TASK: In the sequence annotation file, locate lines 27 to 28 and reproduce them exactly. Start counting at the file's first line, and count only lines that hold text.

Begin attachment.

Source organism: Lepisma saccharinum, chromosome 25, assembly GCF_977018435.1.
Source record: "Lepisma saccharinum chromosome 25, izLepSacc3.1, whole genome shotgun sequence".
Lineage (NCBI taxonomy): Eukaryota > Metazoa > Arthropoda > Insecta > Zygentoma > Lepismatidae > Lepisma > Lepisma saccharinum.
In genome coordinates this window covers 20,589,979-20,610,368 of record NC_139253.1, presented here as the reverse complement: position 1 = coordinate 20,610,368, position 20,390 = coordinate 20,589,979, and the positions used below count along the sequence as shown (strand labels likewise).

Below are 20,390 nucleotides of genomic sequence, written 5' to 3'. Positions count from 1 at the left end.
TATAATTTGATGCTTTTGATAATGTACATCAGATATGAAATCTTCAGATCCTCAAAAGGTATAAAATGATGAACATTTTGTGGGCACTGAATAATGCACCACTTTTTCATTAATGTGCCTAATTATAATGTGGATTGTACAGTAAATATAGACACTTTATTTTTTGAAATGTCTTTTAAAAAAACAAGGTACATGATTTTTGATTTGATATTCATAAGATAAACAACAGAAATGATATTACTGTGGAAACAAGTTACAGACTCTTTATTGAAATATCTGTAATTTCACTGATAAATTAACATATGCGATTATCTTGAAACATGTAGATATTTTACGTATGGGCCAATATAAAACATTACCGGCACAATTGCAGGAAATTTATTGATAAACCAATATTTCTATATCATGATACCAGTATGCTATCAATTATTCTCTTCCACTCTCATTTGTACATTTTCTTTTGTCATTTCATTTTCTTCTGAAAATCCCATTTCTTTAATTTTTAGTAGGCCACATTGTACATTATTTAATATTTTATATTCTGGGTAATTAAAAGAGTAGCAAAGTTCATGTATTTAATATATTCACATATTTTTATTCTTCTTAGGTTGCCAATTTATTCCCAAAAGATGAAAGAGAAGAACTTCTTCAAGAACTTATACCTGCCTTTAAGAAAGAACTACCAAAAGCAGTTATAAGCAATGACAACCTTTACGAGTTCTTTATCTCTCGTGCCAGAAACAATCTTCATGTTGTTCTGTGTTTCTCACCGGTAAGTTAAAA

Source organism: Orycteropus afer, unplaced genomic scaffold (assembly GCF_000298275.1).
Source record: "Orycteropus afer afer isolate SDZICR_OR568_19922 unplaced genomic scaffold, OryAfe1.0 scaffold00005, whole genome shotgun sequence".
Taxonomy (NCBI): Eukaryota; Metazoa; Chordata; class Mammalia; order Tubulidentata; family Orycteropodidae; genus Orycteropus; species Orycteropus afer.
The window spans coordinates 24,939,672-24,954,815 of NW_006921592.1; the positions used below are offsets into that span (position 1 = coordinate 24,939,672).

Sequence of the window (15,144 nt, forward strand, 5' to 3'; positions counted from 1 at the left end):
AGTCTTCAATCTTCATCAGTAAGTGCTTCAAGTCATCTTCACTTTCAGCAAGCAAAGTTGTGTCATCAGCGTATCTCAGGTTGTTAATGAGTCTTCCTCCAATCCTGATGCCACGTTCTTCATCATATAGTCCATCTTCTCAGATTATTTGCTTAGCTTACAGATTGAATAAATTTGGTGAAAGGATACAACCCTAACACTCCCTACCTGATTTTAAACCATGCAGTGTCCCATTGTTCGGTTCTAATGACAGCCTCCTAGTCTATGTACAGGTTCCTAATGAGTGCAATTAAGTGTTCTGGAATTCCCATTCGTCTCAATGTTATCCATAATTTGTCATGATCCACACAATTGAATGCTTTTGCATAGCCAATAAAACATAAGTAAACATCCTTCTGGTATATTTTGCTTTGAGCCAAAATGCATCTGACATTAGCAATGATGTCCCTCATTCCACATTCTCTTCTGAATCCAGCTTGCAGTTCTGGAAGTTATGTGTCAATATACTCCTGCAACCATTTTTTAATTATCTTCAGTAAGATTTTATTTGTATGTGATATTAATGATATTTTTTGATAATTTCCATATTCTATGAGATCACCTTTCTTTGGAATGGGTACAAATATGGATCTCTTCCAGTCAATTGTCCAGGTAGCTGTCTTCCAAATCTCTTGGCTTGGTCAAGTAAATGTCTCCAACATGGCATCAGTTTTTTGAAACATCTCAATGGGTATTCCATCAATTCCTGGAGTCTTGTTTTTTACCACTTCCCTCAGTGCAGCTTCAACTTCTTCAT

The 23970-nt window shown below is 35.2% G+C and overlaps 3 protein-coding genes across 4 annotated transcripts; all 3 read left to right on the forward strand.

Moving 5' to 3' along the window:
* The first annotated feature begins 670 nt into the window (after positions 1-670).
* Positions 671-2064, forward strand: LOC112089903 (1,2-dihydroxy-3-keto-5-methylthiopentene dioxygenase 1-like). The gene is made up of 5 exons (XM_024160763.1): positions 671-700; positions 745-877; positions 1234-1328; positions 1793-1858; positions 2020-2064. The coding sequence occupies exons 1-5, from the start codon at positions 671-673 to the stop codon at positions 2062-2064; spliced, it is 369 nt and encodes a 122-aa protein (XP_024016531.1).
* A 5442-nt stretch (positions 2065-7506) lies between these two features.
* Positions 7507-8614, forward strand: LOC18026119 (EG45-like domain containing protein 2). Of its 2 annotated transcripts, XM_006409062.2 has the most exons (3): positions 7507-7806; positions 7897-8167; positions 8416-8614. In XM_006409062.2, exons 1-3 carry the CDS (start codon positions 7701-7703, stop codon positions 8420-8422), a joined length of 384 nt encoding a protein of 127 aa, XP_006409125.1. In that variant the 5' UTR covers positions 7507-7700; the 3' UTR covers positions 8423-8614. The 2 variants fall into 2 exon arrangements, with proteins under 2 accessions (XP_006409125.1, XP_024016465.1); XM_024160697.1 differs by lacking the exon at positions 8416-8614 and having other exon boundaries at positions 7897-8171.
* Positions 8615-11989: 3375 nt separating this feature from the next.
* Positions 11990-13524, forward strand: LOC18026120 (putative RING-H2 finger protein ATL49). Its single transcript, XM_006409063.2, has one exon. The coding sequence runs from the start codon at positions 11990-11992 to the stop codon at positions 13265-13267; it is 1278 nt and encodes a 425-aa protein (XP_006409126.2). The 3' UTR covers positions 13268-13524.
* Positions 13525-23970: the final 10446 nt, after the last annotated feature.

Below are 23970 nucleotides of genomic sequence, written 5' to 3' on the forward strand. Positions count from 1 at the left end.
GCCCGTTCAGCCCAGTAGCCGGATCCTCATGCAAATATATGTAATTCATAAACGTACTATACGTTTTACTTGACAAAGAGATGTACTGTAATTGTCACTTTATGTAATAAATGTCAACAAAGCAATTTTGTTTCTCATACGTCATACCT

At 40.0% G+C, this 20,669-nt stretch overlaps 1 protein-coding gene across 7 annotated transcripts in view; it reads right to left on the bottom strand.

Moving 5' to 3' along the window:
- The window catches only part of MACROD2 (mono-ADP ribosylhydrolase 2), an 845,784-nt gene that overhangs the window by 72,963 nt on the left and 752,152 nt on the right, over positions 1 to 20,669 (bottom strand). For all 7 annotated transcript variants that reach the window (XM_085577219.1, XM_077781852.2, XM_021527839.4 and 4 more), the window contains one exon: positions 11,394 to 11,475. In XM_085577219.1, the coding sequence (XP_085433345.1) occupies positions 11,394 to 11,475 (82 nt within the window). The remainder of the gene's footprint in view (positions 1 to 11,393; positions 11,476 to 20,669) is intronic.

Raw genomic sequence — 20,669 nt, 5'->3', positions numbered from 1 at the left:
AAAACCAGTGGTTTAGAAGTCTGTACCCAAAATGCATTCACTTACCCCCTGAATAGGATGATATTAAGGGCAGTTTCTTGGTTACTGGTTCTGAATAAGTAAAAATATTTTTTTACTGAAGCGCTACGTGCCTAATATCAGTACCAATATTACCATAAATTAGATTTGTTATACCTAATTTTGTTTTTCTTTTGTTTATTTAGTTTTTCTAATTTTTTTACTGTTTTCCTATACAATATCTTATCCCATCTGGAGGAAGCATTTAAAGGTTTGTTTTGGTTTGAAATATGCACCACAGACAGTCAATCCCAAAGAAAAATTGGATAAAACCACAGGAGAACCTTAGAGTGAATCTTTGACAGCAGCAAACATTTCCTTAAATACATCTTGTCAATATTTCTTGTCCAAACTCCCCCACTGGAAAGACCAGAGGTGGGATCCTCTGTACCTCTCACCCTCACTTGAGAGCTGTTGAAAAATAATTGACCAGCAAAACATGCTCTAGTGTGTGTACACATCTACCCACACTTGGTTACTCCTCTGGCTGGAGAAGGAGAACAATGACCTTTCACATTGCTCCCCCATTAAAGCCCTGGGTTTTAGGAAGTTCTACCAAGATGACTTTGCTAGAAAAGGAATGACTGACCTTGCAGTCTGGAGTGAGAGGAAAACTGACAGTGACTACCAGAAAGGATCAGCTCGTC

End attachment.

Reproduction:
Raw genomic sequence — 20,669 nt, 5'->3', positions numbered from 1 at the left:
AAAACCAGTGGTTTAGAAGTCTGTACCCAAAATGCATTCACTTACCCCCTGAATAGGATGATATTAAGGGCAGTTTCTTGGTTACTGGTTCTGAATAAGTAAAAATATTTTTTTACTGAAGCGCTACGTGCCTAATATCAGTACCAATATTACCATAAATTAGATTTGTTATACCTAATTTTGTTTTTCTTTTGTTTATTTAGTTTTTCTAATTTTTTTACTGTTTTCCTATACAATATCTTATCCCATCTGGAGGAAGCATTTAAAGGTTTGTTTTGGTTTGAAATATGCACCACAGACAGTCAATCCCAAAGAAAAATTGGATAAAACCACAGGAGAACCTTAGAGTGAATCTTTGACAGCAGCAAACATTTCCTTAAATACATCTTGTCAATATTTCTTGTCCAAACTCCCCCACTGGAAAGACCAGAGGTGGGATCCTCTGTACCTCTCACCCTCACTTGAGAGCTGTTGAAAAATAATTGACCAGCAAAACATGCTCTAGTGTGTGTACACATCTACCCACACTTGGTTACTCCTCTGGCTGGAGAAGGAGAACAATGACCTTTCACATTGCTCCCCCATTAAAGCCCTGGGTTTTAGGAAGTTCTACCAAGATGACTTTGCTAGAAAAGGAATGACTGACCTTGCAGTCTGGAGTGAGAGGAAAACTGACAGTGACTACCAGAAAGGATCAGCTCGTC